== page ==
Garibaldi Plaza, in our beautiful Washington Square Park, hosts many events: concerts, dance performances...even yoga classes. Since our hotel is just a few steps away from Garibaldi's statue in the park and we walk by it every single day, we history nerds began to wonder...just who exactly was Garibaldi?
You can easily find the square by searching out the bronze statue of this Italian patriot and general. The sculpture was erected in 1888 at a westerly-facing spot in the park before it was moved to its current post in 2010.
But back to our original question? Who was he and why do we honor him with a statue?
Guiseppe Garibaldi was the commander of the insurrection forces in Italy's struggle for unification. In 1834, he fought in the first republican uprising for independence in Genoa. After the movement was crushed, Garibaldi fled to South America, where he remained in exile from 1836 to 1848.
Garibaldi returned to Italy in 1849 to support the fledgling Roman Republic. After the movement was crushed by French forces, Garibaldi fled here to New York...hence, the statue! He worked as a candlemaker and plotted his next military campaign, which, in 1860, was finally successful, so he is considered an Italian hero and dubbed "The Sword of Italian Unification"! Giovanni Turini, a volunteer member of Garibaldi's regiment during the war between Italy and Austria, designed the monument. Subsequently, the statue was donated to the park by New York's wonderful Italian-American community.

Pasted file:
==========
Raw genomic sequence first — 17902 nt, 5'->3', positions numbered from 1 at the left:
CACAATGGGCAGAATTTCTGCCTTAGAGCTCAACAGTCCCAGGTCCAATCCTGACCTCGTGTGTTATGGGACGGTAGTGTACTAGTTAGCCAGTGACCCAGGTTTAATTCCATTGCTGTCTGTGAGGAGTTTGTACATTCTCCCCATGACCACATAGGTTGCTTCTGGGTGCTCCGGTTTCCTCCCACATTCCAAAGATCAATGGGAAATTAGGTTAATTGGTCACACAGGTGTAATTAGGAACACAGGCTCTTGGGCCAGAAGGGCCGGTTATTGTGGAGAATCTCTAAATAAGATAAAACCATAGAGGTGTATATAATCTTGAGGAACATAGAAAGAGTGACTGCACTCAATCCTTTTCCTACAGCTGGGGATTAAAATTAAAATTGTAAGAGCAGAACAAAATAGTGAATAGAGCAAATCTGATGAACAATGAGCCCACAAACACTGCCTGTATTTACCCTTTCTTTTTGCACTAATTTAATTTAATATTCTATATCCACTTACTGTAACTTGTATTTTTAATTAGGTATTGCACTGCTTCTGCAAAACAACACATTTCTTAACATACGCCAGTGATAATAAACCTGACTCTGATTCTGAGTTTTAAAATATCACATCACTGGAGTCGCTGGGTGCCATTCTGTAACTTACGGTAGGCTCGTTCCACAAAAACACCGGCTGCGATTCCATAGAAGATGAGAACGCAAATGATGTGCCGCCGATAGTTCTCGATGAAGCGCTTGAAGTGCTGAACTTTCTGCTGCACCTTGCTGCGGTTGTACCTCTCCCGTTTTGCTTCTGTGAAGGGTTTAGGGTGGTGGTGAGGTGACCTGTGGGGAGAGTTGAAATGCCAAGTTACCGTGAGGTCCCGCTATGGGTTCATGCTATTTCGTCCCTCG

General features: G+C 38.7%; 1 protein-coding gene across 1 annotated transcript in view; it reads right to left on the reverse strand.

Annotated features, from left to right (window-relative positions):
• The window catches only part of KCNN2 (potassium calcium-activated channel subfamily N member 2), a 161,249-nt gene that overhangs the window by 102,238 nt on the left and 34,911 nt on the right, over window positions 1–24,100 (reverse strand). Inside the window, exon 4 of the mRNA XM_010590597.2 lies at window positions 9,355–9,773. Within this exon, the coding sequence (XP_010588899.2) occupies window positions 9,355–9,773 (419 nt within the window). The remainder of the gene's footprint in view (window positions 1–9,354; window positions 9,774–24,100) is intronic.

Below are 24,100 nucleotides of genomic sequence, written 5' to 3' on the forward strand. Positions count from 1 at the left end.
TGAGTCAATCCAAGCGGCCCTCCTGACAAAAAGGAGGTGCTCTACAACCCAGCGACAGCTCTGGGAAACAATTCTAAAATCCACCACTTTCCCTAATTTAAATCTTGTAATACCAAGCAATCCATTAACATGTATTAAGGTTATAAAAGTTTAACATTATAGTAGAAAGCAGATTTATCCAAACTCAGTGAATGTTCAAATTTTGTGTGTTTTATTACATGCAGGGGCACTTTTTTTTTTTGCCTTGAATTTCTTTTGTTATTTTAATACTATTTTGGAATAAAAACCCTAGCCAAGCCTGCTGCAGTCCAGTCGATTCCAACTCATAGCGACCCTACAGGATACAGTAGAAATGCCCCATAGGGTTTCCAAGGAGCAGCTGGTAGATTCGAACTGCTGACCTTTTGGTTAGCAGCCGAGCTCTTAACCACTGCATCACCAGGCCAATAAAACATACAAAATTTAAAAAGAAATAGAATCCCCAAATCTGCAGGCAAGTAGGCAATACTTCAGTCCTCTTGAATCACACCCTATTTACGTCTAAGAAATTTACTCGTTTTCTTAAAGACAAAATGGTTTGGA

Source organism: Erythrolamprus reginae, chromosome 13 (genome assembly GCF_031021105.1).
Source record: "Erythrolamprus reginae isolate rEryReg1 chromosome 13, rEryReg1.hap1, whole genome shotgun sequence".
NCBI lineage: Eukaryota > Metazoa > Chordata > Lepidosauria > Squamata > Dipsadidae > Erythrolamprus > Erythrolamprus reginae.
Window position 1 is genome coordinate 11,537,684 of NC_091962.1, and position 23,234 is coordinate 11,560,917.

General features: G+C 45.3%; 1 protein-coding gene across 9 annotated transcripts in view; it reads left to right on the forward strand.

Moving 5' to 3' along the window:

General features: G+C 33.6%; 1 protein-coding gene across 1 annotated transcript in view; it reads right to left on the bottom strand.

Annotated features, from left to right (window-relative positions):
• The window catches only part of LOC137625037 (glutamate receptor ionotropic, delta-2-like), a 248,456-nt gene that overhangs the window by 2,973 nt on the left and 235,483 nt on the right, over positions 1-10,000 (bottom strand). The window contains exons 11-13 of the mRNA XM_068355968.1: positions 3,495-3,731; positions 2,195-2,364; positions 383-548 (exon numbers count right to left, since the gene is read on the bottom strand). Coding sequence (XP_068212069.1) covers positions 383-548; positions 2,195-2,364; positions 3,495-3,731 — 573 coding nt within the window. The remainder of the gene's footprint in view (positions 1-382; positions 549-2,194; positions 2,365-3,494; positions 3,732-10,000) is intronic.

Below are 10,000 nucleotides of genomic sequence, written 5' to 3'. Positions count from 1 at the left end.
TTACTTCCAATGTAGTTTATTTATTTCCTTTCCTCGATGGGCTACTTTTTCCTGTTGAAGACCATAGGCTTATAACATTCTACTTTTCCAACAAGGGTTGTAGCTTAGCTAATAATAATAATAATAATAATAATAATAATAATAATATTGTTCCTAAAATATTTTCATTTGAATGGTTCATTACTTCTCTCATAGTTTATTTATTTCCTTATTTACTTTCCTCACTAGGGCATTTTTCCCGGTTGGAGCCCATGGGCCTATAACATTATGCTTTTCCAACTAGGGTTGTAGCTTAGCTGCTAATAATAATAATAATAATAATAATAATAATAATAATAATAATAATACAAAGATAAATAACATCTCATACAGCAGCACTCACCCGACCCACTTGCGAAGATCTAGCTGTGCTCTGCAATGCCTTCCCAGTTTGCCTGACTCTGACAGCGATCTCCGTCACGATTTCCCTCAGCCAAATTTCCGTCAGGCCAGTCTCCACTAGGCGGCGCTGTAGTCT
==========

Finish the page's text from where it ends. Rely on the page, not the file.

Fun fact: NYU students started a crazy ritual in the 1960s. Each year new students in the School of Finance tossed a penny at the base of the Garibaldi monument for good luck at the start of the school year. We're not sure if that tradition still exists today, but we sure hope so.
Image via Eden, Janine and Jim/Flickr